M.Ed Degrees

Discussion in 'Education, Teaching and related degrees' started by elevation02, Jan 25, 2008.

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  1. 2peaches2oranges

    2peaches2oranges New Member

    Ohio Valley

    Thank you. They have NOT responded to my email which asked several question not clear from the website!
     
  2. FLA Expatriate

    FLA Expatriate New Member

    I know one of the professors involved with this program. Will try to get back in a few days. May I PM you?
     
  3. 2peaches2oranges

    2peaches2oranges New Member

    Pm

    Yes, I PM'ed you too.
     
  4. guz19

    guz19 New Member

    TUI University

    Hi All,

    I am currently taking a Business Law Applications class at Amberton, however, in the summer I might be looking for another program that has a Masters in Ed.
    Anyone know about TUI? Good or Bad. There prices seem close to Ambertons, but that is all I really know.
     
  5. willard

    willard New Member

    i've got a similar problem: i applied at hill university for a master's degree in education (i've finished university in germany and have been a teacher for politics, economics and philosophy at a senior hight school) so in facht i've got the german equivalent of a master's degree

    as i'd like to work on a self-employed basis i'd like to have a degree to inform people what kind of service they mitght expect

    does anybody know anything about that hill university?
    is it worth spending all that money for a degree that's worth next to nothing?
     
  6. Kizmet

    Kizmet Moderator Staff Member

    Hi Willard - I don't know anything about anyplace called hill university. Can you give us a link to this school?
     
  7. willard

    willard New Member

  8. Kizmet

    Kizmet Moderator Staff Member

    I'm not a degree mill expert but I've never heard of Hill University and I've never heard of the organizations that allegedly accredit Hill University. With so many other choices available why would you choose one that's in doubt.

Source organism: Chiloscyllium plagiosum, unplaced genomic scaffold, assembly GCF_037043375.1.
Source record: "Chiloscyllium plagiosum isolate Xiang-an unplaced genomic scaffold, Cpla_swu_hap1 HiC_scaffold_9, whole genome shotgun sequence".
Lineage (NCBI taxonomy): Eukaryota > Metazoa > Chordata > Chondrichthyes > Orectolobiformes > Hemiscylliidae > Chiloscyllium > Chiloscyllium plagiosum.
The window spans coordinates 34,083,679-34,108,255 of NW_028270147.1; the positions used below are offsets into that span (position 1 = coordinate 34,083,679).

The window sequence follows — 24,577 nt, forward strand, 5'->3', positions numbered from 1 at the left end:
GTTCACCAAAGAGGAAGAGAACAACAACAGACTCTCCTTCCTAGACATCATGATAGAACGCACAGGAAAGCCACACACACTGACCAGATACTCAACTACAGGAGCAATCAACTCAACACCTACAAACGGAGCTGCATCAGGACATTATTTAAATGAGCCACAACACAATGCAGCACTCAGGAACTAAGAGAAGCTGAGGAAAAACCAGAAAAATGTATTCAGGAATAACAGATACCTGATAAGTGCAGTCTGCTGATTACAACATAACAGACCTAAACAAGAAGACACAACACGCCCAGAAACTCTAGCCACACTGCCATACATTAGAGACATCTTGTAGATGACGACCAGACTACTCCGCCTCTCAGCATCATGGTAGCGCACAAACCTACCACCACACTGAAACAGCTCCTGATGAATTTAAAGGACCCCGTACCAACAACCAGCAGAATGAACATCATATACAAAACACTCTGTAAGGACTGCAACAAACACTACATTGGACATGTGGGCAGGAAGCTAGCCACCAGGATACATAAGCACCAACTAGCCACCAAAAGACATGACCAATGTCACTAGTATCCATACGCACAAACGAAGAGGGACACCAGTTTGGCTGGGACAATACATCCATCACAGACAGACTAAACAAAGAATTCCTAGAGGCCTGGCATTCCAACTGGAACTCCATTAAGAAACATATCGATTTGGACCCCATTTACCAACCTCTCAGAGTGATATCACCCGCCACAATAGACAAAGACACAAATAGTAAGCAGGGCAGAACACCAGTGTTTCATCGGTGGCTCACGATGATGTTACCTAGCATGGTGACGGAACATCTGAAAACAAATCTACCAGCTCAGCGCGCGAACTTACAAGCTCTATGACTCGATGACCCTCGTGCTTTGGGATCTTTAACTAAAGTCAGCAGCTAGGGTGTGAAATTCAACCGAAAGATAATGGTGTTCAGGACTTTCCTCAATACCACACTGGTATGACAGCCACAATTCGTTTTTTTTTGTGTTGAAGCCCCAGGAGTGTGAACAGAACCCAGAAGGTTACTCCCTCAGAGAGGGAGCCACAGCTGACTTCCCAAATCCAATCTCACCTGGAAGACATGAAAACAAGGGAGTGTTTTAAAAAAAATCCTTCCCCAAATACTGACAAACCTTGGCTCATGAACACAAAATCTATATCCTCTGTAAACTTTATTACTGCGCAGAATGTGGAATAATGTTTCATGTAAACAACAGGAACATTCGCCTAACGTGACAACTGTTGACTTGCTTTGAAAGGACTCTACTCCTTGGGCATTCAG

9. Go_Fishy

    Go_Fishy New Member

    Google doesn't find a Hill University...

    No. ;)
     
  10. Ted Heiks

    Ted Heiks Moderator and Distinguished Senior Member Staff Member

    A few things make me just a bit suspicious about your post. First you say that you are seeking a master's degree in education, but later you say that you have the German equivalent of a master's degree. Further, you ask about a "university" that claims "accreditation" from two unrecognized "accreditation agencies." Hmm. :confused:
     
  11. 2peaches2oranges

    2peaches2oranges New Member

  12. Ted Heiks

    Ted Heiks Moderator and Distinguished Senior Member Staff Member

  13. Go_Fishy

    Go_Fishy New Member

    I can shed some light on some of these issues. Traditional German university programs combine undergraduate and graduate studies, and lead to a degree called "Diplom" (diploma - a degree, not a piece of paper) or Magister Artium/Scientiarum (Latin for Master of Arts/Sciences).

    If you want to teach in the highest tier of the German three-tier secondary school system, you need a special type of degree, "Staatsexamen" (state examination) in the subjects you want to teach. This degree is what the OP has. It is essentially a master's degree with a little less coursework in the major(s) and less research, but with teaching practica and extra coursework in pedagogy.

    This degree is, however, *not* a graduate degree in education. Plus, no one in the US understands the old German degree system (understandably so..;)). So it might make sense for the OP to get additional credentials from a US university.
     
  14. 2peaches2oranges

    2peaches2oranges New Member

    Updating with more info...

    I updated the information in red. The Dean responded to my questions so I filled in the additional information. Looks like a great program!
     
    Last edited by a moderator: Apr 13, 2009
  15. mintaru

    mintaru Member


    But what you wrote is not fully true! ;)